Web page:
I had another iteration of a conversation I have had with several people. Someone tries to convince me that they are lazy, after I’ve gotten to know this person and have every reason to think of them as highly productive.
“You are NOT lazy,” I will say, already knowing how the conversation will go.
“I totally am,” they will say, and then proceed to argue all the reasons why they are so lazy.
There is a quote out there that goes “never argue for your limitations”
[pause to find out who said that?]
[Richard Bach: “Argue for your limitations, and sure enough they’re yours.”]
...but I don’t necessarily think that’s what people are doing when they claim to be lazy.
Something complicated is going on here.
I’ve done it myself, even though I don’t really believe in laziness as a thing that exists, and I’m not even sure what I’m trying to accomplish when I’ve said it.
There are a couple of arguments I could make in favor of my own purported ‘laziness.’
For instance, yesterday I made canned soup for dinner and just chopped up some collard greens to throw into it. I have a robot vacuum cleaner and sometimes I just brush crumbs onto the floor so the robot can get them later.
Another person who read that, knowing more details about my life, might say, Yes, but that’s farm-fresh organic collards from the community-supported agriculture collective. And you only have a robot vacuum because you’re a neat freak; I’ve seen your apartment.
It appears that “laziness” is a matter of perspective.
Chances are high that I know too much about the housekeeping and productivity habits of most of my friends.
The last person to claim to me that she is lazy - “SO lazy” - is an especially comical case. This particular person is one of the two individuals I have ever met who keeps Inbox Zero as a default. Both are basically allergic to having an email in their inbox for more than five minutes after they’ve spotted it. Same thing with having a to-do list. Anything that can’t be handled immediately feels stressful and draining to this type of person.
That is true about procrastination: it does feel stressful and draining. Yet those of us who are prone to procrastination will do it anyway. We can’t even figure out why we are tormenting ourselves by dragging out how long we will have the task breathing down our necks.
It’s a funny thing. It’s hard to tell the truth and say, “I need help! I’m stuck procrastinating on this thing and I don’t know why and I can’t seem to get started.” Yet almost anyone will claim, “I’m lazy, so lazy, no, you don’t even understand how impossibly lazy I am” even when every detail of their life is immaculate.
It seems like there are two parts to this:
One, the virtue-signaling of acknowledging a high standard - for productivity, fitness, home-making, maybe grooming, but probably not personal hygiene;
And two, also signaling an approachable and friendly level of relatability.
Because think of the alternative. What if we all were as busy and productive as our wildest dreams, or maybe even a little more so?
And what if we met, and judged each other for it?
And nobody ever had any fun because we were just chasing each other in circles with our clipboards stuffed full of checklists?
Loose thread, check. Speck of dust, check. Nope, sorry, you simply are not perfect enough to have coffee with me. And besides, I’m much too busy to consume coffee in a sitting position. I drink it iced because it works better in my hydration pack. Onward!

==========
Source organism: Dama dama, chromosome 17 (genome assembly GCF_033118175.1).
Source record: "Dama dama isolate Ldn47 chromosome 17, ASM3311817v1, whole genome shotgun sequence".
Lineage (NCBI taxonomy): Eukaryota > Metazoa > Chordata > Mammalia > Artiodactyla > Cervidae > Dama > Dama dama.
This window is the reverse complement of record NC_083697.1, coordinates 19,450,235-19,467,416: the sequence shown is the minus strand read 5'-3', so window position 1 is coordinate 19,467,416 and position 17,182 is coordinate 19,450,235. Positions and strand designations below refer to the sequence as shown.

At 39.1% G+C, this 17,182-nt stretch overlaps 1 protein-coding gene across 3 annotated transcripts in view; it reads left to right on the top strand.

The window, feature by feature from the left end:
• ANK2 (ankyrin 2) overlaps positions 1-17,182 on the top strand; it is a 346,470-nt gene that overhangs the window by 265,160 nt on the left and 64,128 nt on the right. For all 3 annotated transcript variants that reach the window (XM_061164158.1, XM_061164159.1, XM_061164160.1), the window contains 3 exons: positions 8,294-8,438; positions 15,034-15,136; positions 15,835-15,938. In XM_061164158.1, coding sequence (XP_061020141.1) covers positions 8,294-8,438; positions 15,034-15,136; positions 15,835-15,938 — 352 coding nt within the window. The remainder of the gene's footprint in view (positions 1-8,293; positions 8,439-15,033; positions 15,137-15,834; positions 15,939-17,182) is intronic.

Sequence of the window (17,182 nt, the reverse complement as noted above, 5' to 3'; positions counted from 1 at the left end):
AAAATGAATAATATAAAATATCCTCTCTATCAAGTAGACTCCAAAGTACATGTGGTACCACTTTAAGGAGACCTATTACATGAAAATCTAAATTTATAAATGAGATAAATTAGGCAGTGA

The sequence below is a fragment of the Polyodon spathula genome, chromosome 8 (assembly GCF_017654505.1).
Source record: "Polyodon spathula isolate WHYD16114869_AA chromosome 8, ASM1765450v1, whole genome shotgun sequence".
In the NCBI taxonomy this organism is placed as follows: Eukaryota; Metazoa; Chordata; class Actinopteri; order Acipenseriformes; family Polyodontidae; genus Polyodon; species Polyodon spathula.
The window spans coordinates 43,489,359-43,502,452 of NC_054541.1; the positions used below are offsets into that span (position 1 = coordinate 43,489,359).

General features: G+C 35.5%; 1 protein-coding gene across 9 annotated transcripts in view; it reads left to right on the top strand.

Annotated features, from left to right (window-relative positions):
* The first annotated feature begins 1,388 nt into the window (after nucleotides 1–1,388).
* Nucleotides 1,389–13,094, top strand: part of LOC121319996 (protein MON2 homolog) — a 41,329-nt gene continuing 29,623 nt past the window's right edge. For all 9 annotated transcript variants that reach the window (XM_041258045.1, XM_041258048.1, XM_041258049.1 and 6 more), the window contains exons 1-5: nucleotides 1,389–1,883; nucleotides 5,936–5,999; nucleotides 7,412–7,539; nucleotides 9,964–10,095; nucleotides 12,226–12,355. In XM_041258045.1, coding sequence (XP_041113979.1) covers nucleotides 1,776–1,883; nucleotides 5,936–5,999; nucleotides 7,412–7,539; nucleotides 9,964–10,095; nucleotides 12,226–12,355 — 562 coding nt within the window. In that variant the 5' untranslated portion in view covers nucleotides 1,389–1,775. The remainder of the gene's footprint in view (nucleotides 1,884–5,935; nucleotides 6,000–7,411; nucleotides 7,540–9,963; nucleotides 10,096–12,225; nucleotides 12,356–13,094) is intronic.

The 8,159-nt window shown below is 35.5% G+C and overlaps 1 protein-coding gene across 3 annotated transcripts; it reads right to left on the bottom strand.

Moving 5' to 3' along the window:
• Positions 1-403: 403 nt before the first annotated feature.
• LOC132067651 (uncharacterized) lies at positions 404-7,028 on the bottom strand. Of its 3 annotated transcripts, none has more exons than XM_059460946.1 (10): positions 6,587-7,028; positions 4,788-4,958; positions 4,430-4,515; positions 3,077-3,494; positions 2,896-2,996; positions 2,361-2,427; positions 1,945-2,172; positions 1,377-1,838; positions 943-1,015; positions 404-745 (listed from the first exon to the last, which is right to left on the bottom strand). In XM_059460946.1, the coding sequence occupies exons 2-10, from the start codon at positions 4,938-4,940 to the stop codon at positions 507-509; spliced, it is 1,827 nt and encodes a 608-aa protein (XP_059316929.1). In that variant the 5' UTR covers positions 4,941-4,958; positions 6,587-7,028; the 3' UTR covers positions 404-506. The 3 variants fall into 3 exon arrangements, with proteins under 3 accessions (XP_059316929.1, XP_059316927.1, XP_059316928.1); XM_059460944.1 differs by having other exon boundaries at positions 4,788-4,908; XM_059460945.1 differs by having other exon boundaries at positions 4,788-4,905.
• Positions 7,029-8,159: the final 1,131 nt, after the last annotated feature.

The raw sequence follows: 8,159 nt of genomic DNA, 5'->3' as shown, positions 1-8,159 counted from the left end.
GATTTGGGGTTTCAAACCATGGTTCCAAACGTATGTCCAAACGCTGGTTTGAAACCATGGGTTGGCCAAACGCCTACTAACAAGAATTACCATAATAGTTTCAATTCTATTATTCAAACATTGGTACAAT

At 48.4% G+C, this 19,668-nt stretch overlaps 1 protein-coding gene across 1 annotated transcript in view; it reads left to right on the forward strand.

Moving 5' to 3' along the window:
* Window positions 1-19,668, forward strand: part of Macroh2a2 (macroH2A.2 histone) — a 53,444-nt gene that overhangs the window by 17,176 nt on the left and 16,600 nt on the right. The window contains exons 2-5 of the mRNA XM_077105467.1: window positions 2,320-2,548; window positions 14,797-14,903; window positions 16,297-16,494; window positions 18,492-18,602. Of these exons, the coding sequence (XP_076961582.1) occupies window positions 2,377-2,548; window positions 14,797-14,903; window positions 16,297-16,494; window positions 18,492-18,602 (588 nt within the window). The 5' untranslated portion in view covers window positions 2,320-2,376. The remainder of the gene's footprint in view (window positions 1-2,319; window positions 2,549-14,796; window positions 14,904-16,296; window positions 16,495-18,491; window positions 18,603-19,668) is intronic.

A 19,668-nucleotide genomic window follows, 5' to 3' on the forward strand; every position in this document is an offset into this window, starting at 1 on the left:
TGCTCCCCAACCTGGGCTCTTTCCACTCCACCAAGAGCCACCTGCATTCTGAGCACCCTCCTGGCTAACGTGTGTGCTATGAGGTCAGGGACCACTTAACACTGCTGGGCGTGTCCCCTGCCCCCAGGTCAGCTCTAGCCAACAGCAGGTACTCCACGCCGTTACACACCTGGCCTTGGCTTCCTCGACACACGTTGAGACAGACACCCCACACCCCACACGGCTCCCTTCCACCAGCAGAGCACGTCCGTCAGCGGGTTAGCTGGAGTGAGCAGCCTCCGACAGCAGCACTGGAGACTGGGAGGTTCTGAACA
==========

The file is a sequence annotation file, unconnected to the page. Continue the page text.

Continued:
I’m starting to think we should flip this standard the other way.
Lounge around as the default, occasionally do something, and then brag about how hard we worked.
I’m saying this because I’m sort of mad at myself and I’m not sure what to do. I have alternating three-day weekends, and I keep trying to set aside that block of time for lounging and relaxing, yet I keep finding myself doing housework.
On Saturday I was going to read a book, and instead I found myself reorganizing my linen closet.
Why?? It’s not like anyone is coming over???
I bought my husband a neck massager. It’s shaped sort of like a scarf. You drape it over the back of your neck and put your hands through the stirrups, and you can pull down on it to decide how much pressure. He says it’s already fixed neck problems that he’s had for years, and now he’s encouraging me to use it.
I’ve tried it: twice.
I keep finding myself sitting next to the magical neck device, setting up calendar appointments or making grocery orders or... or something. And then suddenly it’s bedtime and I haven’t done the neck massage.
Tell me, if you identify with any of this at all, do you think it’s some kind of perceived moral hazard?
That if we relax we might actually become lazy?
That we’ll fall off the tightrope and wake up to find ourselves living in complete squalor?
I asked my husband, Do men do this? Do men ever tell each other how lazy they’re being? He said yes, and he’s done it himself. Turns out this isn’t a gendered thing, it’s a ‘productive people’ thing.
I was going to tat up this lace tablecloth before you all came over, but I was being lazy and I didn’t finish.
I was going to bake 27 dozen cookies for the school fundraiser, but I was too lazy.
I’ve been trying and failing to think of something that I would consider genuinely lazy. (At least, not when someone else does it. Everything I do is obviously lazy to the extreme). I could tell you a lot of stories about hoarding and squalor, for instance, yet I know the backstories and I don’t believe laziness is implicated there. Not in the slightest.
What is lazy, exactly?
Can someone tell me? Because I’m starting to think maybe I should actually try it. At least for an hour or two on the occasional holiday weekend.
I've been working with chronic disorganization, squalor, and hoarding for over 20 years. I'm also a marathon runner who was diagnosed with fibromyalgia and thyroid disease 17 years ago.
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